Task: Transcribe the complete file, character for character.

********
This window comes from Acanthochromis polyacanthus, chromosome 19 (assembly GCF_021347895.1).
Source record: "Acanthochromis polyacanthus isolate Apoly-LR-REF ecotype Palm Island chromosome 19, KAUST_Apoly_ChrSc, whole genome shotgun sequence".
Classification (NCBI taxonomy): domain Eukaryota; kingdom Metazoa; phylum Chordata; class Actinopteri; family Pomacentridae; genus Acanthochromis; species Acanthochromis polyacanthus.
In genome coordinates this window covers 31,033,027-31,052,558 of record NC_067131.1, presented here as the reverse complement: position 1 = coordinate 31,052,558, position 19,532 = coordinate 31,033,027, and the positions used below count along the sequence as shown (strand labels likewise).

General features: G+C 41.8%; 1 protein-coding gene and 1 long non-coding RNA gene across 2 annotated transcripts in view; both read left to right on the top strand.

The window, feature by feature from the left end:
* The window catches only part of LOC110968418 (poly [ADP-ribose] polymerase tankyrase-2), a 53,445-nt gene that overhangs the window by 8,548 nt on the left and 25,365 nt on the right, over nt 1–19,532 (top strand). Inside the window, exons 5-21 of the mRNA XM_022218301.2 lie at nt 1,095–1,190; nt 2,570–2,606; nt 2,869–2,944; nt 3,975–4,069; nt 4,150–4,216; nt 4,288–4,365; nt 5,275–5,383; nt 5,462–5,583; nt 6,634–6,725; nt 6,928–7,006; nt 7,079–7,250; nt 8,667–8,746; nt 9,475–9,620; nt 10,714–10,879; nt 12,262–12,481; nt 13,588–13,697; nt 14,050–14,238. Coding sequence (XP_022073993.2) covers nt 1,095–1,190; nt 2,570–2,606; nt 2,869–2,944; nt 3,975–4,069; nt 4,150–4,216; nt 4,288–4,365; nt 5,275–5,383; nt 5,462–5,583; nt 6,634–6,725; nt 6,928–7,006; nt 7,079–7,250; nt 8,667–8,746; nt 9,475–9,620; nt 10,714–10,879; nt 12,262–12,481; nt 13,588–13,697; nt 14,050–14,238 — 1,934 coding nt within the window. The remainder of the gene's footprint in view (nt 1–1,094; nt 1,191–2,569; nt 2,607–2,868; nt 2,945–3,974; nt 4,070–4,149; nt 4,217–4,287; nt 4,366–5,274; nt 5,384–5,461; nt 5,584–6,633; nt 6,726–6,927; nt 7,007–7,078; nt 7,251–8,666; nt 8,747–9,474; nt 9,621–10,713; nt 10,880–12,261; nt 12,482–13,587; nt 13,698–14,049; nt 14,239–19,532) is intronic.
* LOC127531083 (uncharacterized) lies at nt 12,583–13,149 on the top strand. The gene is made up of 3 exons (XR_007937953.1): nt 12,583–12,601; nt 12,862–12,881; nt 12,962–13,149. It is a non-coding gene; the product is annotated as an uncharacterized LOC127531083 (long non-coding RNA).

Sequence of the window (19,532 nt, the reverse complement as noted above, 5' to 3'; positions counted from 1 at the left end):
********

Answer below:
This window comes from Acanthochromis polyacanthus, chromosome 19 (assembly GCF_021347895.1).
Source record: "Acanthochromis polyacanthus isolate Apoly-LR-REF ecotype Palm Island chromosome 19, KAUST_Apoly_ChrSc, whole genome shotgun sequence".
Classification (NCBI taxonomy): domain Eukaryota; kingdom Metazoa; phylum Chordata; class Actinopteri; family Pomacentridae; genus Acanthochromis; species Acanthochromis polyacanthus.
In genome coordinates this window covers 31,033,027-31,052,558 of record NC_067131.1, presented here as the reverse complement: position 1 = coordinate 31,052,558, position 19,532 = coordinate 31,033,027, and the positions used below count along the sequence as shown (strand labels likewise).

General features: G+C 41.8%; 1 protein-coding gene and 1 long non-coding RNA gene across 2 annotated transcripts in view; both read left to right on the top strand.

The window, feature by feature from the left end:
* The window catches only part of LOC110968418 (poly [ADP-ribose] polymerase tankyrase-2), a 53,445-nt gene that overhangs the window by 8,548 nt on the left and 25,365 nt on the right, over nt 1–19,532 (top strand). Inside the window, exons 5-21 of the mRNA XM_022218301.2 lie at nt 1,095–1,190; nt 2,570–2,606; nt 2,869–2,944; nt 3,975–4,069; nt 4,150–4,216; nt 4,288–4,365; nt 5,275–5,383; nt 5,462–5,583; nt 6,634–6,725; nt 6,928–7,006; nt 7,079–7,250; nt 8,667–8,746; nt 9,475–9,620; nt 10,714–10,879; nt 12,262–12,481; nt 13,588–13,697; nt 14,050–14,238. Coding sequence (XP_022073993.2) covers nt 1,095–1,190; nt 2,570–2,606; nt 2,869–2,944; nt 3,975–4,069; nt 4,150–4,216; nt 4,288–4,365; nt 5,275–5,383; nt 5,462–5,583; nt 6,634–6,725; nt 6,928–7,006; nt 7,079–7,250; nt 8,667–8,746; nt 9,475–9,620; nt 10,714–10,879; nt 12,262–12,481; nt 13,588–13,697; nt 14,050–14,238 — 1,934 coding nt within the window. The remainder of the gene's footprint in view (nt 1–1,094; nt 1,191–2,569; nt 2,607–2,868; nt 2,945–3,974; nt 4,070–4,149; nt 4,217–4,287; nt 4,366–5,274; nt 5,384–5,461; nt 5,584–6,633; nt 6,726–6,927; nt 7,007–7,078; nt 7,251–8,666; nt 8,747–9,474; nt 9,621–10,713; nt 10,880–12,261; nt 12,482–13,587; nt 13,698–14,049; nt 14,239–19,532) is intronic.
* LOC127531083 (uncharacterized) lies at nt 12,583–13,149 on the top strand. The gene is made up of 3 exons (XR_007937953.1): nt 12,583–12,601; nt 12,862–12,881; nt 12,962–13,149. It is a non-coding gene; the product is annotated as an uncharacterized LOC127531083 (long non-coding RNA).

Sequence of the window (19,532 nt, the reverse complement as noted above, 5' to 3'; positions counted from 1 at the left end):